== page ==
GSK and Adaptimmune Cancer Research Collaboration
In what some people might consider a surprising turn of events, global pharmaceutical company GlaxoSmithKline (GSK) will be collaborating with biotech company Adaptimmune, which specialises in experimental cancer treatments.
The reason that this might come as a surprise is because it was generally thought that GSK had moved on from cancer research after trading its oncology portfolio with Swiss company Novartis’ vaccine programmes in April in a $16 billion/£9.5 billion deal. But it turns out that this was a mutually beneficial deal which would turn GSK into the world’s leading vaccine developer, and would put Novartis on the map for cancer research and development.
The latest deal with Adaptimmune, with its research base in Oxford, England and clinical base in Philadelphia, US, means that GSK will eventually have full control over the research programmes at the biotech company.
Over the next seven years, GSK will pay Adaptimmune more than £200 million ($350 million) as long as the experimental treatments reach key milestones. The companies will also be working together to develop new treatments and if any products reach the market, Adaptimmune will receive royalties for them.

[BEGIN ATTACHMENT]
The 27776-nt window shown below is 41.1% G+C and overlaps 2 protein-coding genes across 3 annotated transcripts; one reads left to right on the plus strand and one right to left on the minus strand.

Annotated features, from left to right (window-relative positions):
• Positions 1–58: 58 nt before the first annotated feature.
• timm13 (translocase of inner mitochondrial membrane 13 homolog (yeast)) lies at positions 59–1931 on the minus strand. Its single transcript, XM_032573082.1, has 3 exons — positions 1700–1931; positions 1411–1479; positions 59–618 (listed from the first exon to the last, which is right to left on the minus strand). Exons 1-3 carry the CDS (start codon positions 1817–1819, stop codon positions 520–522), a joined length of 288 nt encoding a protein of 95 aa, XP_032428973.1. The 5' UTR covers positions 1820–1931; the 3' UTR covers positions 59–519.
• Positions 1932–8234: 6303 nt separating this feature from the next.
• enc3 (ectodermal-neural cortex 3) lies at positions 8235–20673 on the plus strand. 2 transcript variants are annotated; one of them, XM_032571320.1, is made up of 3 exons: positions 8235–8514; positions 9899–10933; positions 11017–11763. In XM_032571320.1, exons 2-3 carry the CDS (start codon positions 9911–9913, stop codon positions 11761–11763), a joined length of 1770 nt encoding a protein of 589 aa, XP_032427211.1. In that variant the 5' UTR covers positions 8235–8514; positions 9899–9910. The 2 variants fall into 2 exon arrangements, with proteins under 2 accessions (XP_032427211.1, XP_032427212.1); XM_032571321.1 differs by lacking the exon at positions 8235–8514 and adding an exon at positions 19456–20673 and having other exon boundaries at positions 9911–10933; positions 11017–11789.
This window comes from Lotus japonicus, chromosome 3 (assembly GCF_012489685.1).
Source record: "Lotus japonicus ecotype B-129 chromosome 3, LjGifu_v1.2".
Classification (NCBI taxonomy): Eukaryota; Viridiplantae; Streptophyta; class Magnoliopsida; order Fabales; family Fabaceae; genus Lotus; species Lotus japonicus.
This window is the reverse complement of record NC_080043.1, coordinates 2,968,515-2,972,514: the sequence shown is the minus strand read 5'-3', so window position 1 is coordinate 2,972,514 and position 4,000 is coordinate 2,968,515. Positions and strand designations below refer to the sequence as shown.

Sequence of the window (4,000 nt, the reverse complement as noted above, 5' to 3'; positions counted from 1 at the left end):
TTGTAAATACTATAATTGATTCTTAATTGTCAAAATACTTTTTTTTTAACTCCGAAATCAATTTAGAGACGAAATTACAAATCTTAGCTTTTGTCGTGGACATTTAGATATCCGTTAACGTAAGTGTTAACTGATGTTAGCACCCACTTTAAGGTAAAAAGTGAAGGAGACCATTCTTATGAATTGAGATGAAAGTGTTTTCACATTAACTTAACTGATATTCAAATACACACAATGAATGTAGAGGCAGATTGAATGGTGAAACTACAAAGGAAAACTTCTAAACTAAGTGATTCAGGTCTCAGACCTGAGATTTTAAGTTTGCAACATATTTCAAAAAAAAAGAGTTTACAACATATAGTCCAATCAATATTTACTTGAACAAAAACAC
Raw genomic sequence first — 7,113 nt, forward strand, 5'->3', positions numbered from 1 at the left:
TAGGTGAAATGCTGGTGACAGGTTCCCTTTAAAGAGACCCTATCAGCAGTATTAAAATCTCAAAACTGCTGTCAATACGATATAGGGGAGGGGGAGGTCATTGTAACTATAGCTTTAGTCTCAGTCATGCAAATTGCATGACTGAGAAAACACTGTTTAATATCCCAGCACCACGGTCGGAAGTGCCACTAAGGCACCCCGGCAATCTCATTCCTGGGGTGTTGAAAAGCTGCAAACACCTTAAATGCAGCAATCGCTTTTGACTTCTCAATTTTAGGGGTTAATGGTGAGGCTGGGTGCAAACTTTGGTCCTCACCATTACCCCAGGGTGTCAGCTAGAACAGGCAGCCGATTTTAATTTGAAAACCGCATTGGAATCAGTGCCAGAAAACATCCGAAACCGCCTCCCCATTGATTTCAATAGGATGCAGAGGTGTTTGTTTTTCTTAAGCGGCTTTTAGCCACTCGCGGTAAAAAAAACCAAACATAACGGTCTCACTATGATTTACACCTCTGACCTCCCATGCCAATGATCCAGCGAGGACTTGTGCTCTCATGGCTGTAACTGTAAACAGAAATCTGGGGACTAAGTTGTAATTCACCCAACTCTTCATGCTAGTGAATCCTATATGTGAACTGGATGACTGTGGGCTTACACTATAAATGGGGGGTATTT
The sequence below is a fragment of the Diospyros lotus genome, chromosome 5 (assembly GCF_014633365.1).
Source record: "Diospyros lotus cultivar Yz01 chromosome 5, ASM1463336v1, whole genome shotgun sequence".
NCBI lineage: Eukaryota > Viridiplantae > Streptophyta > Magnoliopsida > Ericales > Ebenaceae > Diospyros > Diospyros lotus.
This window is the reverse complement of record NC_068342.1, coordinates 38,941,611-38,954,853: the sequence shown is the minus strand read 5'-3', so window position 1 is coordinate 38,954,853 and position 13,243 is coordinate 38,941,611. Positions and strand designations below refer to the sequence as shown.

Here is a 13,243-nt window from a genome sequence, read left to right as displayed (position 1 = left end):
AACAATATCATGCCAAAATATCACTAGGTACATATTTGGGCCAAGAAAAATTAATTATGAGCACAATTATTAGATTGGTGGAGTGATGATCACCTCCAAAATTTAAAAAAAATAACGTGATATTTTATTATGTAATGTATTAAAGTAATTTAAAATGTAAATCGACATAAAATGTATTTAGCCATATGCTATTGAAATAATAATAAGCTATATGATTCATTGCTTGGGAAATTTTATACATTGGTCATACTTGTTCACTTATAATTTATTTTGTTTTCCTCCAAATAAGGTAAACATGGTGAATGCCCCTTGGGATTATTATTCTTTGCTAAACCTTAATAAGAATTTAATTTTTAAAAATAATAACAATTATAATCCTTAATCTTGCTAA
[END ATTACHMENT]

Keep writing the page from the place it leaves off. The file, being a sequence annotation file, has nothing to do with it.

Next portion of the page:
Adaptimmune focuses on developing a form of immunotherapy that at the moment is still in the very early stages of testing. It involves reprogramming T-cells, which are a part of the body’s immune system, so that they attack cancer cells, and the company is currently testing treatments for skin, blood and ovarian cancers.
“[GSK’s experience and expertise] will be invaluable as we work together to accelerate the development of our programmes,” said James Noble, Chief Executive for Adaptimmune, adding that breakthrough therapies could be brought to cancer patients quicker through the collaboration.
On the other side of the deal was Vice President of Oncology R&D (research and development), Axel Hoos, and also GSK’s Head of Immuno-Oncology, who said that his company was very pleased to be able to develop new immunotherapies for cancer with Adaptimmune.
Mr Hoos said that he thought the other company’s developments in T-cell engineering would work especially well with GSK’s existing gene therapies. “Together,” he concluded, “this combination of capabilities offers an opportunity for significant progress in the use of the body’s immune system to fight cancer.”